Thought Leader Spotlight: Maricela Rios

by Jenny on November 20, 2019 Comments Off on Thought Leader Spotlight: Maricela Rios

Whether it’s volunteering time or donating gifts and goods, the holiday season always seems to bring out the best in people. We as a society band together and shift focus from our own busy lives to the lives of others. It’s great to see and fulfilling to get involved. Then as the new year starts, things typically settle back to our own day-to-day responsibilities which rightfully consume the bulk of our attention. But what about those organizations that provided us with holiday volunteer opportunities? What happens within those groups that hosted a toy drive or an event serving food to those in need? There are many hardworking individuals who maintain those efforts all year, and the value of their contribution to society cannot be overstated. This month we’re honored to shine our Thought Leader Spotlight on one such individual who has made a career out of positively impacting the lives of countless others who will likely never know her name. It takes a special person to commit every hour of every day to helping others, which is why we’re so excited to introduce our Thought Leader for November 2019; the Chief Executive Officer of Human Options, Inc., Maricela Rios.



Since 1994, you’ve worked for several different community-focused organizations here in Orange County. Did you always know you wanted a career in this space, or was it a path that revealed itself along the way?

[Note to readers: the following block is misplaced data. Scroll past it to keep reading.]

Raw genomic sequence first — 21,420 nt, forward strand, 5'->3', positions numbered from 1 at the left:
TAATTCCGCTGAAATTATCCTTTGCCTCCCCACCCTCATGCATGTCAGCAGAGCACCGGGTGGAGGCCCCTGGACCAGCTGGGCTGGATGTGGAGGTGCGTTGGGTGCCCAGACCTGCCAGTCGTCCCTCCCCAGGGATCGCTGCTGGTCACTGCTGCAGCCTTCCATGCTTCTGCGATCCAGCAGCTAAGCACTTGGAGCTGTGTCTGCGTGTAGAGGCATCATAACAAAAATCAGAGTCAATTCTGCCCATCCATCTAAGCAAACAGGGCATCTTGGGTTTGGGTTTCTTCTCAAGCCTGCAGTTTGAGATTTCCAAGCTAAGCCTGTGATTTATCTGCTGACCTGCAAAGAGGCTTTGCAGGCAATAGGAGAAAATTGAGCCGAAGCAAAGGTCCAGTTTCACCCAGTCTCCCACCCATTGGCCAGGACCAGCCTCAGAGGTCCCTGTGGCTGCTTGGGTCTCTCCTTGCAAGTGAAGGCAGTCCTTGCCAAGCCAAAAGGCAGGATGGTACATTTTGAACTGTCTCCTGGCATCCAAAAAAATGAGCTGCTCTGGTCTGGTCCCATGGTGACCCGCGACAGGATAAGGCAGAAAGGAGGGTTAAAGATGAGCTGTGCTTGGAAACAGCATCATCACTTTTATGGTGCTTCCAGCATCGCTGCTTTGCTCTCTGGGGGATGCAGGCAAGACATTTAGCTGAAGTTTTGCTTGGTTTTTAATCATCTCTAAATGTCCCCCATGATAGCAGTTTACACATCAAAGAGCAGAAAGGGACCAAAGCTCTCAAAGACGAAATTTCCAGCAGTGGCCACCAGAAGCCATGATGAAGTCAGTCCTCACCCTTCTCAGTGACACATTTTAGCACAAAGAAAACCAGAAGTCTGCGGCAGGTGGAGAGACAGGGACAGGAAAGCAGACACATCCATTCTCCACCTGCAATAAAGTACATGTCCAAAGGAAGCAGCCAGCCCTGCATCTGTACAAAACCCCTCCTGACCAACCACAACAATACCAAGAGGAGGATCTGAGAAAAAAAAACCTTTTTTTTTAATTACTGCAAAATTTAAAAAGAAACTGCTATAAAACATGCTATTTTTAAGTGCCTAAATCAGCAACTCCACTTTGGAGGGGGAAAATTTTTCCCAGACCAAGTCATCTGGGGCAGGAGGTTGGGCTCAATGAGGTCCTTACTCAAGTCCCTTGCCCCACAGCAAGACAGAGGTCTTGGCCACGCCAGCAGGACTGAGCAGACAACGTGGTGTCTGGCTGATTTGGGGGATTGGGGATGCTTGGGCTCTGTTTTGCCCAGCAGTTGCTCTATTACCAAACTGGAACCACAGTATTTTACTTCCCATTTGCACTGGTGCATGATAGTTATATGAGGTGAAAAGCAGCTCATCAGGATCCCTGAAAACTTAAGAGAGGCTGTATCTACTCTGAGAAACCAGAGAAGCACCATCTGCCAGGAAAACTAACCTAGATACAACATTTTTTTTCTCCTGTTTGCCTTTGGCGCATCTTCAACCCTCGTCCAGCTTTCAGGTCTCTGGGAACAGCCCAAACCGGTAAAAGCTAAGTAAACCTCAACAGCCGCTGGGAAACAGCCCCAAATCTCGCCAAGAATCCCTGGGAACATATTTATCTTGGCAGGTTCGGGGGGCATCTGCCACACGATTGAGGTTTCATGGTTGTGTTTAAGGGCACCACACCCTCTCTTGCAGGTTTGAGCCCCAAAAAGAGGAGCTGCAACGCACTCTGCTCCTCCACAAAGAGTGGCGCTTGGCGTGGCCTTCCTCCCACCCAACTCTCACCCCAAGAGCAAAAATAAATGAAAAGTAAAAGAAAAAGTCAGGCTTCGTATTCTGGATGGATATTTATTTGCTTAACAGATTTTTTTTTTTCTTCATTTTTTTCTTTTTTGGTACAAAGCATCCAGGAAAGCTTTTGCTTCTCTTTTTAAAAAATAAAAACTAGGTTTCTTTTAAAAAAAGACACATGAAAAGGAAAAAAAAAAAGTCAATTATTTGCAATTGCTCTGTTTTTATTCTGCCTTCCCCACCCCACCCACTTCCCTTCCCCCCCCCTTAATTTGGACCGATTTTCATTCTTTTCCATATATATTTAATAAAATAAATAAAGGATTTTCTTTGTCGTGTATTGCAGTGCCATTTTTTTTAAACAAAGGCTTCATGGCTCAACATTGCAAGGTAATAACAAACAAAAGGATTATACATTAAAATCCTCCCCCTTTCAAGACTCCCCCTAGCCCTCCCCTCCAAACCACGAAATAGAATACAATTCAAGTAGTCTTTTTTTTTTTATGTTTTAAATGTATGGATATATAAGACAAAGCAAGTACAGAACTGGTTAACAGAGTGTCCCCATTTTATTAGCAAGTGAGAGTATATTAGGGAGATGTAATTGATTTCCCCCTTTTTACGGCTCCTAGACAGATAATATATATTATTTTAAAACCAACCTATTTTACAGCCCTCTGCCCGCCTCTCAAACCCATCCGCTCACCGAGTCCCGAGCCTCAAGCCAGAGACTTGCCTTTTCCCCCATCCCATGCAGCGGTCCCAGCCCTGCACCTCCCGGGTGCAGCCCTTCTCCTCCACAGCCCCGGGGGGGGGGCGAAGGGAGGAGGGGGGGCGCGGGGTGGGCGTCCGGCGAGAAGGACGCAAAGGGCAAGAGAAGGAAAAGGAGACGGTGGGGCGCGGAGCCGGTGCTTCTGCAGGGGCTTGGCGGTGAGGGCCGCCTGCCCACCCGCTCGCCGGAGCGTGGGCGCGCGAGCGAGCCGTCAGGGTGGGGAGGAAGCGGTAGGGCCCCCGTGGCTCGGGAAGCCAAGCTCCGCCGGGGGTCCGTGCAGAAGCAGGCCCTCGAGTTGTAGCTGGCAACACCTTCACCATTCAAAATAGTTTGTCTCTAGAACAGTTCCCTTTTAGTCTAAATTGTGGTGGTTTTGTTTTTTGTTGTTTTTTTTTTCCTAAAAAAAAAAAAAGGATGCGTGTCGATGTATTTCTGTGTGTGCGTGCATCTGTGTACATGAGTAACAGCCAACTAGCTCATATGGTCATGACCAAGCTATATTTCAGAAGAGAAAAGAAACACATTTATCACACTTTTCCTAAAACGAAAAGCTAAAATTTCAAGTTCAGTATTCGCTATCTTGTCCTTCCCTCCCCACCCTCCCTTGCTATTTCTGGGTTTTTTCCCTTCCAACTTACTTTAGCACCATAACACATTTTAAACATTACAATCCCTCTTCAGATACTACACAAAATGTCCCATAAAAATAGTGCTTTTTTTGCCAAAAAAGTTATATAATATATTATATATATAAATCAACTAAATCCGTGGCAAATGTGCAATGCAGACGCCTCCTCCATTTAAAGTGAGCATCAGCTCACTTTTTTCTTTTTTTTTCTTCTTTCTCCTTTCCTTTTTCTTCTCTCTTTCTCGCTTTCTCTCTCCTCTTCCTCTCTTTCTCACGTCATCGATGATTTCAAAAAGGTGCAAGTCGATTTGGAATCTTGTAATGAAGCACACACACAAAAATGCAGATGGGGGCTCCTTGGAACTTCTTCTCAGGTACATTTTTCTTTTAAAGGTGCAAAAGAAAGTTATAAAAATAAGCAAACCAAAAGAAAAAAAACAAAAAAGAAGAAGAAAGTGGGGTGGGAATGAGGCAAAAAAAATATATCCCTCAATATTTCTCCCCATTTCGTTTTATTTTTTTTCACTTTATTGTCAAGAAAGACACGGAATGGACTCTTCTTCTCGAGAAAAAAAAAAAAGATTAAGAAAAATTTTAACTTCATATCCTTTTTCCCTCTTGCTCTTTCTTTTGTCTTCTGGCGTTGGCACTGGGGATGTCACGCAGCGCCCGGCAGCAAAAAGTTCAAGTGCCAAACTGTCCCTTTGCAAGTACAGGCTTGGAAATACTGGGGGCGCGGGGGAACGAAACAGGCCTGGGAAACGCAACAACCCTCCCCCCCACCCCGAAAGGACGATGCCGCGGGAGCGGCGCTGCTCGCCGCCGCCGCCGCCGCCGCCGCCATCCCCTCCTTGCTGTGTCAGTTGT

Looking back I think I’ve always been a social worker at heart. I grew up with a large extended family. They were my first exposure to what it meant to be in community and the importance of helping others.

Growing up I was intrinsically curious and spent a lot of my time reading books. It was easy to get caught up in the character’s stories and I especially enjoyed trying to figure out how conflicts and issues were resolved. When a high school teacher exposed me to books about human behavior and psychology I was hooked. What better way to understand a community than by learning about the individuals that comprise it. I pursued a bachelors in psychology at California State University Fullerton and the world of human services opened up when I enrolled in my first internship.

As my career progressed, I was drawn toward program development and systems change. Both resonated with my brains natural way of sorting and integrating information. I found that being in leadership roles in community-focused organizations created an opportunity to blend both my passion for improving the lives of individuals and families with my commitment to changing the environment.



What life experience(s) do you feel best prepared you for the leadership position you are in today?

Everyday offers a lesson in leadership if we take the time to reflect on it. A couple of experiences stand out as ones that have helped shape who I am today.

– During my senior year in high school my civics teacher assigned each of us a topic to debate for our final project. Passing the class depended on our project grade. The twist was that we had to argue both sides of the issue evenly and would only receive a pass if our teacher couldn’t tell which side of the argument we were on. As I dug into the assignment I focused on common ground and the importance of understanding all sides of the issue. Being in leadership requires being able to see issues from a 360 lens.